CAMP ATTERBURY JOINT MANEUVER TRAINING CENTER, Ind. - A Soldier deploys for war. He does what he's trained for, what he's called on to do. He sees and feels extraordinary things while deployed, some of which may stick with him forever.

The Soldier grows used to the elevated levels of adrenaline and anxiety felt when deployed to a combat zone for a year at a time or more. Once returned home, he feels the lack of adrenaline, anxiety and sometimes fear. A sense of boredom can set in. He looks for outlets to expend this energy.

Unfortunately, there are many negative and/or dangerous outlets that may provide a fast answer for these servicemembers. Some Soldiers display high-risk behavior and turn to drugs or alcohol, drive at excessive speeds or even become violent.

According to the U.S. Army Combat Readiness/Safety Center, between October 2001 and October 2009, 287 Soldiers died from motor vehicle and personal injury accidents within one year of returning from deployment. Approximately 21 percent of these deaths occurred within the first 30 days of post-deployment and approximately 67 percent within 180 days of post-deployment.

It has become more apparent than ever that some wounds are deeper than flesh and blood and that something needs to be done to better help transition our combat veterans into home life.

Consequently, the Army Family, Morale, Welfare and Recreation Command created an outlet for returning Soldiers called the Warrior Adventure Quest. Team-building exercises, leadership development and stress management through extreme sports such as mountain biking, rock climbing, bungee jumping, scuba diving, kayaking, skiing, snowboarding etc., are offered to Soldiers returning from deployment. These high-paced activities are meant to give the Soldier the adrenaline rush he is missing while combining Battlemind Training.

Battlemind Training is the Army's psychological resiliency building program which helps Soldiers recognize and respond to fear during combat, then mitigate the cumulative effects of a sustained combat environment and become mentally prepared to reintegrate during the redeployment, post-deployment and reset portions of the deployment cycle, according to the FMWRC Public Affairs Office.

The WAQ program has been implemented with success for demobilizing Soldiers on 39 Army installations both nationally and abroad to more than 20,000 Soldiers.

"As a Soldier who has proudly served on multiple combat tours, I have had the privilege to see the power of WAQ and its potential to cultivate young Soldiers and leaders today," said Staff Sgt. Brenton Bulrice, FMWRC WAQ representative. "Although WAQ might not be the answer to all post-combat issues such as PTSD and [traumatic brain injury], I believe its holistic approach should serve as a model as the Army continues to identify and create programs to honor and empower Soldiers who are reluctant to reach out for professional help."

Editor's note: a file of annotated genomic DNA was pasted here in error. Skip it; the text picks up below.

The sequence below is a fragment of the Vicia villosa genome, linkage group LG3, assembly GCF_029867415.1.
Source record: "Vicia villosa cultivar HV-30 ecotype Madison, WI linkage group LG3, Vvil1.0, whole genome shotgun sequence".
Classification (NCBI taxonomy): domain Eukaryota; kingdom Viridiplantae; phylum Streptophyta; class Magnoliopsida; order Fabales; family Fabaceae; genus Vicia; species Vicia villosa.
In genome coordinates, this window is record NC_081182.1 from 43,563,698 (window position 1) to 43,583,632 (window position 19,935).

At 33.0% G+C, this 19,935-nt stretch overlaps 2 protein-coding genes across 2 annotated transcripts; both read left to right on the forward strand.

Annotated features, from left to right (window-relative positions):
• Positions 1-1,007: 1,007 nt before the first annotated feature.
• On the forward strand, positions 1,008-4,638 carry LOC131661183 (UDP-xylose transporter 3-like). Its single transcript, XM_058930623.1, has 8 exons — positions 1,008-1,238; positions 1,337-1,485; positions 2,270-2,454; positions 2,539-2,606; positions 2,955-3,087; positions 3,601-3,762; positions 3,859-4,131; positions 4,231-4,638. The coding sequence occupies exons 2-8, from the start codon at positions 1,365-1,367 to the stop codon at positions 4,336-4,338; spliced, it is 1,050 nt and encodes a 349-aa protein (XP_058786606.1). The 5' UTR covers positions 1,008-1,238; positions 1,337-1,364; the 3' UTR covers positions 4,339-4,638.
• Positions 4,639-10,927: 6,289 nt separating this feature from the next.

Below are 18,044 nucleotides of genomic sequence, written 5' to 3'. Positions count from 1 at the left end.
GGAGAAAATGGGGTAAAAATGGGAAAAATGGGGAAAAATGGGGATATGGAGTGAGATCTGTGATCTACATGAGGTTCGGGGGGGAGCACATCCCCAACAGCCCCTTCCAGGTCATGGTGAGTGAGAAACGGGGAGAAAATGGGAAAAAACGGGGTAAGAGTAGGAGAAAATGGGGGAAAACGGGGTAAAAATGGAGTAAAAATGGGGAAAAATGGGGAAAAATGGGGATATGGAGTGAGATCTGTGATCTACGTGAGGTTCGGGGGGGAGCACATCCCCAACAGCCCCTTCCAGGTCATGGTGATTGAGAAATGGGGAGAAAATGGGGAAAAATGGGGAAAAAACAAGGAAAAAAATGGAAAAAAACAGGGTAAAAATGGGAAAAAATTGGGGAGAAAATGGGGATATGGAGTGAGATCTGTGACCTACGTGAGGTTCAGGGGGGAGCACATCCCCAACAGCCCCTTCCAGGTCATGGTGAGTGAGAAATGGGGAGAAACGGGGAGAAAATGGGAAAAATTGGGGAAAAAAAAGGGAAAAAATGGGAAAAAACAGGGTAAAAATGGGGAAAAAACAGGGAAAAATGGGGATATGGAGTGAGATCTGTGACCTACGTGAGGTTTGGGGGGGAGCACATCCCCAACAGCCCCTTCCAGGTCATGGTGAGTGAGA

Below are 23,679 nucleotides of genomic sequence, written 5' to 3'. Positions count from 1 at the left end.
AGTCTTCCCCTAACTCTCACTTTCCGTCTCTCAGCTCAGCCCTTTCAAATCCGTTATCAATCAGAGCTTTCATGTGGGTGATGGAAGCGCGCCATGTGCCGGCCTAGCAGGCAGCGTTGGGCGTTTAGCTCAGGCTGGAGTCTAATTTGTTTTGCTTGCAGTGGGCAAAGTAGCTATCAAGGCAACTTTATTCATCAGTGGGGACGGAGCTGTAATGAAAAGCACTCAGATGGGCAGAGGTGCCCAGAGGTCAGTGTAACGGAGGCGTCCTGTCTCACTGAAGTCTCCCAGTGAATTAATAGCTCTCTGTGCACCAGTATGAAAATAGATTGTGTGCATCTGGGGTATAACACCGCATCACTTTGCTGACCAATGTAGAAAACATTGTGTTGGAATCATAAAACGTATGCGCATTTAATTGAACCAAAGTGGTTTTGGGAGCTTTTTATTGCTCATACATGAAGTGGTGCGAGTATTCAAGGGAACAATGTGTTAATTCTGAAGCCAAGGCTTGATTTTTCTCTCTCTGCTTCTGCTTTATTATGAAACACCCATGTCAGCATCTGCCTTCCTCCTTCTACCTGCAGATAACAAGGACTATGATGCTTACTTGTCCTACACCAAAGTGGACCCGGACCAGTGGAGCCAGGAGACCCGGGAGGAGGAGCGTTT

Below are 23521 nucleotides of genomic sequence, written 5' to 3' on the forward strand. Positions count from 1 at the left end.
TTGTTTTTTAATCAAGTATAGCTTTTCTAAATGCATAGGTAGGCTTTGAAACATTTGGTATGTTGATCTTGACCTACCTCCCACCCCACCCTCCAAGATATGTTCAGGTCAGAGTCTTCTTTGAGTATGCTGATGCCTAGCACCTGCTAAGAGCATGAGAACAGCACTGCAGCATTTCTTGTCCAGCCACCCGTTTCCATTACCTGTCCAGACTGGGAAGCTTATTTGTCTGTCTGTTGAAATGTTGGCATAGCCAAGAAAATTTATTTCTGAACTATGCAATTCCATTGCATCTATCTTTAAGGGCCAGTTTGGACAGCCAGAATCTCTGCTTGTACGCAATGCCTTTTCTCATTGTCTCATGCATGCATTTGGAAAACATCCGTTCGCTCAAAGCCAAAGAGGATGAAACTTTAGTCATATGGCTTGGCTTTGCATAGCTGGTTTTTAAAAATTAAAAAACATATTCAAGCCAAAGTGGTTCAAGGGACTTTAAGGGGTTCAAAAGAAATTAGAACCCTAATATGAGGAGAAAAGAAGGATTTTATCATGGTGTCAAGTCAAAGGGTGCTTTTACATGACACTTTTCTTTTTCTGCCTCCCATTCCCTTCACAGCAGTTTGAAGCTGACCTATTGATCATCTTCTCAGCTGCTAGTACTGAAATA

WAQ works closely with Army Medical Command, the Combat Readiness and Safety Center, Army Family Programs, Army Substance Abuse Program, Defense Manpower and Data Center as well as the Casualty and Mortuary Affairs Operations Center to track statistical data about participants and how WAQ has initiated positive changes in their behavior.

"Not only is WAQ intended to give Soldiers the ability to cope with the stresses of war before, during, and after deployments, it is also intended to help detect mental-health issues at home, before they spiral out of control," said Bulrice.

The Camp Atterbury Joint Maneuver Training Center in central Indiana will be the first National Guard and Reserve mobilization post to implement this program.

"We need to have an outlet for these Soldiers to give them a way to find another activity that isn't going to put their lives in jeopardy," said Camp Atterbury Joint Maneuver Training Center's top noncommissioned officer, Command Sgt. Maj. Rodney Spade. "Warrior Adventure Quest is a way to identify Soldiers that are at risk for injuring themselves or needing that high, and giving them another outlet to get that attitude or expression out of their system, helping them focus on other things. It gives them another way to go to help them in their integration back into society and back into their families."

Spade was asked by the FMWRC to help initiate a WAQ pilot program at Camp Atterbury and after months of planning, ground was broken in April on the eastside of the installation. Spade hopes to send the first Soldiers through the program by August. Four paintball courses, a 3.8-mile mountain bike trail and Alpine Towers with suspended ropes systems are under construction, providing Soldiers demobilizing through Camp Atterbury with a physically challenging, team-building, safe environment to exert some of the tensions built up during the course of deployment. Spade also plans to incorporate canoeing on the Big Blue River running through Camp Atterbury and a sheltered, 30-foot, rock-climbing wall.

"Our goal is to provide options to the demobilizing unit," said Spade. "We are trying to incorporate this into the demobilization process from here on out."

"The most important thing is these Soldiers heading into harm's way and coming back from theatre," he said. "That has always been my goal and objective, that we provide services and support to these people."

Spade said the program can also be a multi-purpose tool, providing additional uses for team building exercises among deploying units, traditional National Guard units conducting weekend and annual training as well as for Soldiers stationed at Camp Atterbury.

"The door is wide open for the possibilities on what we can actually do with this once we get it running," said Spade.

Page last updated Fri July 22nd, 2011 at 12:16